Re: [all candidates] Return to the desert island (cont.)
On Tue, Mar 19, 2013 at 7:46 PM, Steve Langasek wrote:
> On Tue, Mar 19, 2013 at 11:39:29PM +0100, Jérémy Bobbio wrote:
>> 3. One test I've been taught to use to reason about free software is the
>> Desert Island test  which starts by:
>> Imagine a castaway on a desert island with a solar-powered
>> Obviously, software that are only frontends to unreproducible “cloud”
>> services do not pass the desert island test.
> This is a mischaracterization of the "Desert Island test" as it was
> formulated on debian-legal. The Desert Island test is about whether a user
> can *comply with the license* of the software on a desert island when they
> have no contact with the outside world. That the software may not be
> *useful* to them on a desert island is a separate question, and applies to
> many sorts of software, not just those used for connecting to particular
> services over the Internet.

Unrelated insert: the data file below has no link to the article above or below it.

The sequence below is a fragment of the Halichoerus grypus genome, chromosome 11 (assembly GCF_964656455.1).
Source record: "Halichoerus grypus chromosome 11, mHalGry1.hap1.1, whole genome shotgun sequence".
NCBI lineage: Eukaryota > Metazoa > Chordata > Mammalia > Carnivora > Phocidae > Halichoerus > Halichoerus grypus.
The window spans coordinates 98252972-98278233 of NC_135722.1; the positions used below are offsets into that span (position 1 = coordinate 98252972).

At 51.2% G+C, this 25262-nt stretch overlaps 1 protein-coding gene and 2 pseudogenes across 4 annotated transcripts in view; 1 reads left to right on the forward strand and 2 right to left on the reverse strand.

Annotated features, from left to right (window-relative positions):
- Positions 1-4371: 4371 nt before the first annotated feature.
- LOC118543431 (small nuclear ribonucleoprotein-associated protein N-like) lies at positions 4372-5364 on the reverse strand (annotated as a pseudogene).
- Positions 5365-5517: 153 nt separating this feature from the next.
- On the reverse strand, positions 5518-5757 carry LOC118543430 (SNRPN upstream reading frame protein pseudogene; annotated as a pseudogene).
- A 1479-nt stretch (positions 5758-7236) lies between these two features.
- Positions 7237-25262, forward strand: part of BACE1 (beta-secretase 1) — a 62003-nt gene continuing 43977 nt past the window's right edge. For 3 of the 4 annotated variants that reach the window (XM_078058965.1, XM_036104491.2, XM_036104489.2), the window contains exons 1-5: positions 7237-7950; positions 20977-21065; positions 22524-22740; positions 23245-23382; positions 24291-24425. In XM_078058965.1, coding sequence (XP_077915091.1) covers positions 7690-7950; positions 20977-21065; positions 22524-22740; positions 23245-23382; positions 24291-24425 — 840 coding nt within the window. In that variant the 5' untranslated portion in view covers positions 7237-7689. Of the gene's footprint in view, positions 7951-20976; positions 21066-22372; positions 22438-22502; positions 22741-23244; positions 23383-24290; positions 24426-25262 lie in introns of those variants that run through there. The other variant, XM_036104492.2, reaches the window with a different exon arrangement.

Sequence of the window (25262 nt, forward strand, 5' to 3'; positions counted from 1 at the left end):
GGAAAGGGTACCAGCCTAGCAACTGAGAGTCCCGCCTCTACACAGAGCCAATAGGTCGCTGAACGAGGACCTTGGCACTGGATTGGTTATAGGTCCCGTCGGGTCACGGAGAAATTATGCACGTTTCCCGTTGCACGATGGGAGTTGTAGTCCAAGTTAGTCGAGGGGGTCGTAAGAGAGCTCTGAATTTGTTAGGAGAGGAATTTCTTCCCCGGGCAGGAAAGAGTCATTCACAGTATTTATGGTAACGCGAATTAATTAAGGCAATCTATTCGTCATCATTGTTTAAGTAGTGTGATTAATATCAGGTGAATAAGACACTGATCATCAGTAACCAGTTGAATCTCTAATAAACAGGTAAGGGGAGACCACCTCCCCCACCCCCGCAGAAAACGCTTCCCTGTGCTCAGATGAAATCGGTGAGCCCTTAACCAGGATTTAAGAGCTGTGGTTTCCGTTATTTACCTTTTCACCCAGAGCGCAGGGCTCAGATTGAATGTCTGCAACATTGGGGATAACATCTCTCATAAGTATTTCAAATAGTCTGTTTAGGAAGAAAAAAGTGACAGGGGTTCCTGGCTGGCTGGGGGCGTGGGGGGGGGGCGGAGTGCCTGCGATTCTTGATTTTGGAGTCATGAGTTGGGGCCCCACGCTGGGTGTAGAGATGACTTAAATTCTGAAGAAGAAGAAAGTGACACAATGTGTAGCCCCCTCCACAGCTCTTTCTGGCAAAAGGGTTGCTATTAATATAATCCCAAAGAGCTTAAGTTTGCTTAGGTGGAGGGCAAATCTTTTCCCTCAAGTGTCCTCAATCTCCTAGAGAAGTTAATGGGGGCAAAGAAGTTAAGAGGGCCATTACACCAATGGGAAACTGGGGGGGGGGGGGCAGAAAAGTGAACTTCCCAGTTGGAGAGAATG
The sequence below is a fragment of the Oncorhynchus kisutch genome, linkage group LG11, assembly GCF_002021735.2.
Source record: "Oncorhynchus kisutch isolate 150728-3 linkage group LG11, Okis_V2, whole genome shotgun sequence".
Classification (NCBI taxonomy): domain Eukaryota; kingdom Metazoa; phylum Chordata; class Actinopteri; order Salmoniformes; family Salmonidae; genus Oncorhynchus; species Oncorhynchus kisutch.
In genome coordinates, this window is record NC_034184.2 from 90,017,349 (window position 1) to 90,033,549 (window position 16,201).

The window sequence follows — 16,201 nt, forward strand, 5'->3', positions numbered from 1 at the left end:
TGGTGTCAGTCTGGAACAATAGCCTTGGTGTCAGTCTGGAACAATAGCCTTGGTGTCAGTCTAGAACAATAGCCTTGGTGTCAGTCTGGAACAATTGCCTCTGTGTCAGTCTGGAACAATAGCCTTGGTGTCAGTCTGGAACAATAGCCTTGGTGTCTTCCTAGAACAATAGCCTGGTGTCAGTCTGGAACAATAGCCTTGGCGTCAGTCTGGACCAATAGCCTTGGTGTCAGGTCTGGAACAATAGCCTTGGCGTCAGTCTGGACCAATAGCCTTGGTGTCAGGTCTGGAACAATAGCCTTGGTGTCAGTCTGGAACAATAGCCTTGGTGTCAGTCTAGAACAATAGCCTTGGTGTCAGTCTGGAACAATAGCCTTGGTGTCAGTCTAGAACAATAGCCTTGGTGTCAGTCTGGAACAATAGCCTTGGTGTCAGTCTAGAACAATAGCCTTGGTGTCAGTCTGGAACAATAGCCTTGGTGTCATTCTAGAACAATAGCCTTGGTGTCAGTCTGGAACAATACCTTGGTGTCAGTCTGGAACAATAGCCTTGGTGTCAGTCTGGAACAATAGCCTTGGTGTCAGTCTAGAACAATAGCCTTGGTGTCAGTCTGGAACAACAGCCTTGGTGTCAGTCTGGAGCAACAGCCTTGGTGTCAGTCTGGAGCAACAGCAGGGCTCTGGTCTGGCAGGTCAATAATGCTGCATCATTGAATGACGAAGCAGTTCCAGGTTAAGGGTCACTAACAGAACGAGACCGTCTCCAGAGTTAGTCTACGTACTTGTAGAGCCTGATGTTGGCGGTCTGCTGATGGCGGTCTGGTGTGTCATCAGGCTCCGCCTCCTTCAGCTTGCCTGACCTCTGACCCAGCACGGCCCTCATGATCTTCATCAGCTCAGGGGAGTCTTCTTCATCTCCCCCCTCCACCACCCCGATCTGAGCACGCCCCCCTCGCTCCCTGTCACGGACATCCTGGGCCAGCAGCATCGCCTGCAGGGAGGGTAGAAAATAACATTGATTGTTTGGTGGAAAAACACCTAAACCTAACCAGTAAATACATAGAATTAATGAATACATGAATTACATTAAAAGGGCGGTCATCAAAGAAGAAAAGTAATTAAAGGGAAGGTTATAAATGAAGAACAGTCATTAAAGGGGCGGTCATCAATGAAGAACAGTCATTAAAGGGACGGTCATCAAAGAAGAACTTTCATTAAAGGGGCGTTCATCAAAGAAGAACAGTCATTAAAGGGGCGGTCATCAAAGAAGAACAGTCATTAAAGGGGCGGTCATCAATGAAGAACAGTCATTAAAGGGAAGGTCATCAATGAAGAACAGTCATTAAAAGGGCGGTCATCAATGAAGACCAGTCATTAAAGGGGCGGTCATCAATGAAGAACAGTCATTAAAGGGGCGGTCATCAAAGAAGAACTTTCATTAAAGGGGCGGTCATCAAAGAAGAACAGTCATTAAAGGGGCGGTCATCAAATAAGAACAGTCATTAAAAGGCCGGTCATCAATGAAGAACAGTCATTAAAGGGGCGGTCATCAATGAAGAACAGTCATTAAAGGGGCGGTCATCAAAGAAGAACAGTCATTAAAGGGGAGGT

Then again, this is a misinterpretation of the fundamental question
Jeremy has attempted to pose. Although admittedly, bullet 3 does
unfortunately lead to that kind of reasoning since it frames the
question in a freeness context, which I agree is misleading.
So, what then is the fundamental question Jeremy meant to pose? It is
this: given the distinction between main and contrib as stated in
policy 2.2.1 and 2.2.2 respectively:
The main archive area comprises the Debian distribution. Only the
packages in this area are considered part of the distribution. **None
of the packages in the main archive area require software outside of
that area to function.**
The contrib archive area contains supplemental packages intended to
work with the Debian distribution, but **which require software
outside of the distribution to either build or function**.
are the packages currently in main that "require software outside of
the distribution to either build or function" ultimately violating
policy? And if so, should they be moved to contrib?
I think Jeremy's suggestion of a Desert Island "Use" test seems quite
appropriate to decide that question. And again, just to be clear, the
Desert Island "Freeness" test has no relevance in answering the real
question posed here.
Note that I've looked into this problem in the past, and such cases
where this question is relevant in main are fortunately quite rare.
Nevertheless, it's an interesting subtle aspect that isn't much
thought about (at least not in the right way).